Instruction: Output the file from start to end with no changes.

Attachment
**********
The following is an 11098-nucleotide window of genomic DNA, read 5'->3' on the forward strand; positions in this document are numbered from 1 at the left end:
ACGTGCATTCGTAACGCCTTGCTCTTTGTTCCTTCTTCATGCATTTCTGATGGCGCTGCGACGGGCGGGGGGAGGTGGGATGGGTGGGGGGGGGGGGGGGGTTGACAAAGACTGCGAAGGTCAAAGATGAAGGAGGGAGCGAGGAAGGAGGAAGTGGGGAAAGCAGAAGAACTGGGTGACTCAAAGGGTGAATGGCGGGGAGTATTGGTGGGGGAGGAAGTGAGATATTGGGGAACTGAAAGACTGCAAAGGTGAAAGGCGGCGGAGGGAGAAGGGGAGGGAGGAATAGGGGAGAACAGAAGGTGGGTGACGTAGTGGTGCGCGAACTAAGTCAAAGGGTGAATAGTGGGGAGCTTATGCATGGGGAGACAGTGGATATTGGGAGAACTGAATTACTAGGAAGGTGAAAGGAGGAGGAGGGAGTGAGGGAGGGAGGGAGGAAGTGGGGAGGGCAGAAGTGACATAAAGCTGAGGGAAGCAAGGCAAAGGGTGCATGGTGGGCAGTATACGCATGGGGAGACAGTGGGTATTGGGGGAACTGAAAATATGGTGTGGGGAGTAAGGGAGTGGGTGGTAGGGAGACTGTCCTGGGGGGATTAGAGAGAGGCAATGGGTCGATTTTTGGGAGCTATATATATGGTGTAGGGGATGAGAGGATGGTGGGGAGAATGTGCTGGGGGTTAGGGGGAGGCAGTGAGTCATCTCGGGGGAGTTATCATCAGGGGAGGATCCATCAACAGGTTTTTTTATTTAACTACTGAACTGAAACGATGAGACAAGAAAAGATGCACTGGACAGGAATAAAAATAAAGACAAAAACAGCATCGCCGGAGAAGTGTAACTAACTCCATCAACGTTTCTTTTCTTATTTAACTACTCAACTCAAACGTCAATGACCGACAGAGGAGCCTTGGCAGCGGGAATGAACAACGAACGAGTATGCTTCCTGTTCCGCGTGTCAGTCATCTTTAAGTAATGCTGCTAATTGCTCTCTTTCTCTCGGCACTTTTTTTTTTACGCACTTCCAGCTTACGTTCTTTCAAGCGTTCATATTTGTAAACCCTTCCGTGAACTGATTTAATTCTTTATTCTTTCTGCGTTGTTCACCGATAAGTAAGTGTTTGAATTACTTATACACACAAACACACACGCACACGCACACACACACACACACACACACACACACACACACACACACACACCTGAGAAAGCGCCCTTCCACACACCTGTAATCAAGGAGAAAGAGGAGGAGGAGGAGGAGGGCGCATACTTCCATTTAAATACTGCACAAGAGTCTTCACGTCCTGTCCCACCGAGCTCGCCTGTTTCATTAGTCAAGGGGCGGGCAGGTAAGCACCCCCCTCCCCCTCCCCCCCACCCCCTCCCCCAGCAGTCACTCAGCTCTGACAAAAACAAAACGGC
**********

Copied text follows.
The following is an 11098-nucleotide window of genomic DNA, read 5'->3' on the forward strand; positions in this document are numbered from 1 at the left end:
ACGTGCATTCGTAACGCCTTGCTCTTTGTTCCTTCTTCATGCATTTCTGATGGCGCTGCGACGGGCGGGGGGAGGTGGGATGGGTGGGGGGGGGGGGGGGGTTGACAAAGACTGCGAAGGTCAAAGATGAAGGAGGGAGCGAGGAAGGAGGAAGTGGGGAAAGCAGAAGAACTGGGTGACTCAAAGGGTGAATGGCGGGGAGTATTGGTGGGGGAGGAAGTGAGATATTGGGGAACTGAAAGACTGCAAAGGTGAAAGGCGGCGGAGGGAGAAGGGGAGGGAGGAATAGGGGAGAACAGAAGGTGGGTGACGTAGTGGTGCGCGAACTAAGTCAAAGGGTGAATAGTGGGGAGCTTATGCATGGGGAGACAGTGGATATTGGGAGAACTGAATTACTAGGAAGGTGAAAGGAGGAGGAGGGAGTGAGGGAGGGAGGGAGGAAGTGGGGAGGGCAGAAGTGACATAAAGCTGAGGGAAGCAAGGCAAAGGGTGCATGGTGGGCAGTATACGCATGGGGAGACAGTGGGTATTGGGGGAACTGAAAATATGGTGTGGGGAGTAAGGGAGTGGGTGGTAGGGAGACTGTCCTGGGGGGATTAGAGAGAGGCAATGGGTCGATTTTTGGGAGCTATATATATGGTGTAGGGGATGAGAGGATGGTGGGGAGAATGTGCTGGGGGTTAGGGGGAGGCAGTGAGTCATCTCGGGGGAGTTATCATCAGGGGAGGATCCATCAACAGGTTTTTTTATTTAACTACTGAACTGAAACGATGAGACAAGAAAAGATGCACTGGACAGGAATAAAAATAAAGACAAAAACAGCATCGCCGGAGAAGTGTAACTAACTCCATCAACGTTTCTTTTCTTATTTAACTACTCAACTCAAACGTCAATGACCGACAGAGGAGCCTTGGCAGCGGGAATGAACAACGAACGAGTATGCTTCCTGTTCCGCGTGTCAGTCATCTTTAAGTAATGCTGCTAATTGCTCTCTTTCTCTCGGCACTTTTTTTTTTACGCACTTCCAGCTTACGTTCTTTCAAGCGTTCATATTTGTAAACCCTTCCGTGAACTGATTTAATTCTTTATTCTTTCTGCGTTGTTCACCGATAAGTAAGTGTTTGAATTACTTATACACACAAACACACACGCACACGCACACACACACACACACACACACACACACACACACACACACACACCTGAGAAAGCGCCCTTCCACACACCTGTAATCAAGGAGAAAGAGGAGGAGGAGGAGGAGGGCGCATACTTCCATTTAAATACTGCACAAGAGTCTTCACGTCCTGTCCCACCGAGCTCGCCTGTTTCATTAGTCAAGGGGCGGGCAGGTAAGCACCCCCCTCCCCCTCCCCCCCACCCCCTCCCCCAGCAGTCACTCAGCTCTGACAAAAACAAAACGGC